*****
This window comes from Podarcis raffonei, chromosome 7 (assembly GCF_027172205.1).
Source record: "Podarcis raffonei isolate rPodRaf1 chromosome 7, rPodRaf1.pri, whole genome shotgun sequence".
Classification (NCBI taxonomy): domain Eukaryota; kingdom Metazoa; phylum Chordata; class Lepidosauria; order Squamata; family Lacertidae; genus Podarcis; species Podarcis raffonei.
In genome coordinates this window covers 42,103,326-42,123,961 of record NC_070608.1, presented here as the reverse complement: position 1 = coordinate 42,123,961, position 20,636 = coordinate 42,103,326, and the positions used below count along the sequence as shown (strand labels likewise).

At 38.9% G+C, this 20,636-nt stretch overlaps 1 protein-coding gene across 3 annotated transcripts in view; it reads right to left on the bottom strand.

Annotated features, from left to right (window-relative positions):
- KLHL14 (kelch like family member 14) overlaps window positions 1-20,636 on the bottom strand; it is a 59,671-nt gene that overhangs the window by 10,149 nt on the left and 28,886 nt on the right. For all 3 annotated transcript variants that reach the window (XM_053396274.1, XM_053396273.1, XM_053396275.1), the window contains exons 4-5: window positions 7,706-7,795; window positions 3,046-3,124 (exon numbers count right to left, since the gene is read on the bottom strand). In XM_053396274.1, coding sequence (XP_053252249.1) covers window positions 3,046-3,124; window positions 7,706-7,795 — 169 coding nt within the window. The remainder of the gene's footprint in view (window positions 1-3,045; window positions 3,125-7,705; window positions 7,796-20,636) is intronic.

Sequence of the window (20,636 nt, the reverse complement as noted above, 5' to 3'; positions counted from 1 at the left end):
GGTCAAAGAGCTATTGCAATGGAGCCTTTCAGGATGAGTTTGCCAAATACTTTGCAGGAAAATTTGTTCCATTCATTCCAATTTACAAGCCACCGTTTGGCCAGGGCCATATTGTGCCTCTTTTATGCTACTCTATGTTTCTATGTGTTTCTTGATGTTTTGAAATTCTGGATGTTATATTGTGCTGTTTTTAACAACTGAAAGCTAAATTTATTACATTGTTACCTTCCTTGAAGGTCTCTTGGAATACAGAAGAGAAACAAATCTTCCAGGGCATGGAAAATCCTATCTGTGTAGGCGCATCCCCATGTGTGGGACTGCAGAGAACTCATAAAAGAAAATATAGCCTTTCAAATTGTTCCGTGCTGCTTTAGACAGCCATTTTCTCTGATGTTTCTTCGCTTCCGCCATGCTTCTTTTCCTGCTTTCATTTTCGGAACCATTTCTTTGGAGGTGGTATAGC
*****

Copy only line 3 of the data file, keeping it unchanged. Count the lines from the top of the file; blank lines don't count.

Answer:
Classification (NCBI taxonomy): domain Eukaryota; kingdom Metazoa; phylum Chordata; class Lepidosauria; order Squamata; family Lacertidae; genus Podarcis; species Podarcis raffonei.